> >for DTV is so much different from analog. If the set doesn't offer a
> >quality upcoverter (which by most reviews, it appears the KD-34XBR960
> >does not) then HD is going to look bad. On my website I compare this
> >to putting a magnifying glass up to newspaper print, the ugly details
> >that were always there just become that much more apparent.
> >
> >This is why you can't just go with a brand name and expect that the
> >HDTV you're looking at will do everything you want. If the set has a
> >quality 1080i/720p upconverter SD will look better than it did on your
> >old analog set. But proper setup is also required (on some models the
> >component video input bypasses the upconverter. On some models
> >upconversion must be enabled though a menu).
> >
> >If you want the set to do everything you want with easy, buy an
> >Hitachi. Even their low-end models have all the bells and wistles.
> >With other makers you just have to pay attention to the model number
> >and the feature list.
Anonymous
September 20, 2004 8:54:33 PM

Archived from groups: alt.tv.tech.hdtv (More info?)

Ironically, I have an ATI HDTV Wonder in this computer and the SD
channels look fine.

Using the little antenna that comes with the card, I get about 5
channels from New York City.

Another reason I was surprised with the XBR's lousy display of SD.


On Sat, 18 Sep 2004 10:46:59 -0500, Bruce Tomlin
<bruce#fanboy.net@127.0.0.1> wrote:

>In article <msbok0tmol2lg3m0epd0fnvjkidid1vjdc@4ax.com>,
> DeadEyeXX <DeadEyeXX@home.org> wrote:
>
>> Stopped by my local Circuit City yesterday, itching to take the HDTV
>> plunge.
>>
>> I started with a Sony KD-34XBR960 which was connected to it's own
>> DirectTV HD Tuner and started channel surfing from channel 2 up...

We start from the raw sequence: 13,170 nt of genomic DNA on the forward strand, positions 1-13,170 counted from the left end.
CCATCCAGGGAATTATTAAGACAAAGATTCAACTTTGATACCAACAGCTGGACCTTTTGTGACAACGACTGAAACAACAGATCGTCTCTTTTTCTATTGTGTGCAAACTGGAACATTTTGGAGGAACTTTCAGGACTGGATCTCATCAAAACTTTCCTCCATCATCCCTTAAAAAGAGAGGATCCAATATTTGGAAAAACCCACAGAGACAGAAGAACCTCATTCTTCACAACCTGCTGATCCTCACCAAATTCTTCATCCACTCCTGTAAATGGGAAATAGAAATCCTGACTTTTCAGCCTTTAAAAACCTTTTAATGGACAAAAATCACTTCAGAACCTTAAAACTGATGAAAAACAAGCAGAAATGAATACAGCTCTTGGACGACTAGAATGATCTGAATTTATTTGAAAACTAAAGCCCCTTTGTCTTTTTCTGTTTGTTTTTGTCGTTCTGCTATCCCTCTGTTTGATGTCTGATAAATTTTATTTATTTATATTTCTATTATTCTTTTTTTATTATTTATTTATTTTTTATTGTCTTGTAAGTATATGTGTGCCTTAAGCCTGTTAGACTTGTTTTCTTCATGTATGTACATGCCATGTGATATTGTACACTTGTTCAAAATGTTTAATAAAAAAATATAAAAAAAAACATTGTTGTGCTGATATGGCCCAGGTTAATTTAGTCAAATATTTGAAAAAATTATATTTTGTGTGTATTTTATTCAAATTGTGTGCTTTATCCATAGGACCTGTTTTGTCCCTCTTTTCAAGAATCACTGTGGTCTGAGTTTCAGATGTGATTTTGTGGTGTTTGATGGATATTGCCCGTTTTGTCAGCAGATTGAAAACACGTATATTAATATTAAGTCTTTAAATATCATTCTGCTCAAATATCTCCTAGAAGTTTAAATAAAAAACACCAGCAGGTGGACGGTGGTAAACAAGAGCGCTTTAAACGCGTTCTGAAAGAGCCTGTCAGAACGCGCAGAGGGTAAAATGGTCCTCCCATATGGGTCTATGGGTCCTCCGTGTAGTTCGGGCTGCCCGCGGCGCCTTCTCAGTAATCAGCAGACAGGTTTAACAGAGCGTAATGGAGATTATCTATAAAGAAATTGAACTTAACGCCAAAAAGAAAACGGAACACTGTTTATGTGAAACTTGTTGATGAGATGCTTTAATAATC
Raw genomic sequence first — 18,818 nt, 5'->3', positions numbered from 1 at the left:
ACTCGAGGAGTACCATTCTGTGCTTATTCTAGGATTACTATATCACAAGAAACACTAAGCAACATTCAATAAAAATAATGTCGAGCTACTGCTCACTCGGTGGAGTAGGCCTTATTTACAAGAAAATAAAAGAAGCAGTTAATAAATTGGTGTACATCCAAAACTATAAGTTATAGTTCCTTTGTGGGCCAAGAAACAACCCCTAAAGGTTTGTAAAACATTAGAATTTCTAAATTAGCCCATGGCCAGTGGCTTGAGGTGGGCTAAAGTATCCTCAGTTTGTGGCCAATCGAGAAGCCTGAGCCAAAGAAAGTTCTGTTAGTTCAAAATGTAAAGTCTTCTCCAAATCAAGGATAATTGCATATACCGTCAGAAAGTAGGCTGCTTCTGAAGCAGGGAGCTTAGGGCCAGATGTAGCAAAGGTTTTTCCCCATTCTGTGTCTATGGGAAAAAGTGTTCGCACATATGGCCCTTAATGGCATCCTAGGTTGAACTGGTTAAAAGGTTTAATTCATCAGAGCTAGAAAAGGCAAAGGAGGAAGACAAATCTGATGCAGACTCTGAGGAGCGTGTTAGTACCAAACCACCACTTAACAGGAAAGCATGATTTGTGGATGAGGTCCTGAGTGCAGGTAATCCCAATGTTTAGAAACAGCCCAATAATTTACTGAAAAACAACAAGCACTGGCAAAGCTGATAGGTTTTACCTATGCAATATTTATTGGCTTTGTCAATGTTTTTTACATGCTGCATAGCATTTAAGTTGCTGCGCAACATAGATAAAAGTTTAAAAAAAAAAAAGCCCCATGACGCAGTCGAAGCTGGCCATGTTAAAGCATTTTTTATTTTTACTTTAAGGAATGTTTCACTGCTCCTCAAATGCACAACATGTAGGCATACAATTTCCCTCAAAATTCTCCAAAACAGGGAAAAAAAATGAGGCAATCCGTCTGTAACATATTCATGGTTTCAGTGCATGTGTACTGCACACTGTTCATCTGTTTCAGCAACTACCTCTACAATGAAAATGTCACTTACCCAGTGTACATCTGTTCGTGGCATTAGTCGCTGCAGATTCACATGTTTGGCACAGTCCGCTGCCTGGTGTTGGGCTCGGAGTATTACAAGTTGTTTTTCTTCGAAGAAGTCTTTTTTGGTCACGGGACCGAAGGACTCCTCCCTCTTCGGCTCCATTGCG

>
>Well, the first thing wrong is you used a TV in a "big box" store as a
>representation of HDTV. There's nothing to stop people from messing
>with the settings on those sets. You also didn't say whether you were
>looking at OTA analog, but I'm going to assume you were.
>
>> The picture was absolutely horrible on all of the SD channels.
>
>The picture is great on my Sony HS-32. FWIW, I have 480p upconversion
>mode turned on, which makes the picture even better. If the sharpness
>was set wrong on the set you looked at, that _will_ mess up the picture.
>My Sony (which is the next tier down from the XBR and has similar
>settings) has zero sharpness at the middle setting. Setting it to the
>far left of the bar actually UNsharpens the picture, making it a smeared
>mess, and it really does look bad. Tremendously bad. This is probably
>what you saw. (I can't understand why Sony would even _put_ negative
>sharpness capability into a TV.)
>
>Or perhaps what you were seeing was due to a bad antenna? Or a bad
>tuner? A set with higher resolution is going to show more analog
>artifacts than a lower res set.
>
>> What a rude awakening, HDTV's cannot resolve NTSC signals properly.
>> With so little HD content, at this point, this is a BIG problem.
>>
>> Does anyone know what the actual technical reasons are for this ?
>
>Like I said, you were using a TV that anybody could walk up to and mess
>with the controls, and using whatever antenna they had it hooked up to,
>which might not have been aimed properly.
>
>For instance, last month I messed with a set in a store which had a
>built-in tuner, and set it to one of the weather radar subchannels of an
>OTA ATSC station. The picture was blocky as hell, and I don't know why,
>because it sure looks a lot better on my own set.